Dig Deeper What are the origins of the U.S. postal service? When–and why–was it established? Use Internet resources to help you determine an answer.


Chances are that a few months ago, you’d never heard of Zoom. But you probably spend a fair amount of time on it now. In the wake of the global coronavirus pandemic, the free video conferencing service has become so popular that “Zoom University” merchandise is now available online–a reference to the fact that most U.S. colleges and universities have shut down their in-person classes in favor of online learning. It’s even been used for virtual weddings, protests, public meetings, and informal gatherings of friends and family. To get a sense of how wildly popular it has become: according to the company, ten million people used the app on a daily basis in December. But in March, that number had skyrocketed to a whopping 200 million people.

man sitting at a desk, holding a cell phone and videoconferencing with another man on his laptop
How many video conferences have you been in during the last 30 days? Credit: Image Source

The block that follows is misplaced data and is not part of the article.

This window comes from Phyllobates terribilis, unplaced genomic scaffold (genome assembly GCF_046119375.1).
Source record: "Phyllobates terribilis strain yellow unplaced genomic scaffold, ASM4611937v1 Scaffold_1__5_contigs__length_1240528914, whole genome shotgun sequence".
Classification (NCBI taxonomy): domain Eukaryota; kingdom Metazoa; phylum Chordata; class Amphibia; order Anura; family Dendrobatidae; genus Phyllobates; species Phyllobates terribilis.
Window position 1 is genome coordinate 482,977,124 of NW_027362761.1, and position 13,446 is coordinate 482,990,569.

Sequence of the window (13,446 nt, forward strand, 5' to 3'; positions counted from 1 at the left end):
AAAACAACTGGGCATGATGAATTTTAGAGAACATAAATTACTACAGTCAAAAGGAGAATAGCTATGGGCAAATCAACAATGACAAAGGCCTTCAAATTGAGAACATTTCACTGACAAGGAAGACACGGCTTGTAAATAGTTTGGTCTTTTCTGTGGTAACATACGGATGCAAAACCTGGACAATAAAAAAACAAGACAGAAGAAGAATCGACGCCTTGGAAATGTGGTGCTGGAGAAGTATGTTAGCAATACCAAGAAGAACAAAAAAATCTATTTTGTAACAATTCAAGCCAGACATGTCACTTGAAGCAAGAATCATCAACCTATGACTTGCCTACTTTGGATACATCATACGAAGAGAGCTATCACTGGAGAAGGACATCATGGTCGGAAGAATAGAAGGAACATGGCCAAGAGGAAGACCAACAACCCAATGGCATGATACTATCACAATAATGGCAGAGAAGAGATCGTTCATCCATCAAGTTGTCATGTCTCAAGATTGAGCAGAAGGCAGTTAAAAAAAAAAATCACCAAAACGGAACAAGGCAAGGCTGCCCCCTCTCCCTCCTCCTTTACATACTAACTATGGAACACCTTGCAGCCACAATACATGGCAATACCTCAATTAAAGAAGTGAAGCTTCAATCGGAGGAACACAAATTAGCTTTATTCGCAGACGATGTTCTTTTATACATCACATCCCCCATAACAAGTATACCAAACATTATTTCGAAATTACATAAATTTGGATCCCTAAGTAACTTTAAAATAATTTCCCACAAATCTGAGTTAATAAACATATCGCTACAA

Zoom is used so often because it is free and easy to use (all you have to do to join a meeting is click a single link). But this simplicity of use also has a drawback: it’s easy for outsiders to join meetings and post inappropriate content. This sort of hijacking of Zoom meetings even has a name: “Zoombombing.” Because of this, Zoom is upping its security game.

The company has hired an outside security adviser and has pledged to do a better job prioritizing security. Law enforcement has agreed to prosecute “zoombombings.” But even so, many school districts and companies have banned the use of Zoom in favor of other, more secure online meeting applications.

Dig Deeper While Zoom has its flaws, it’s still used by many millions of people every day. Use online resources to help you compile a list of five things Zoom users can do to make their meetings more secure.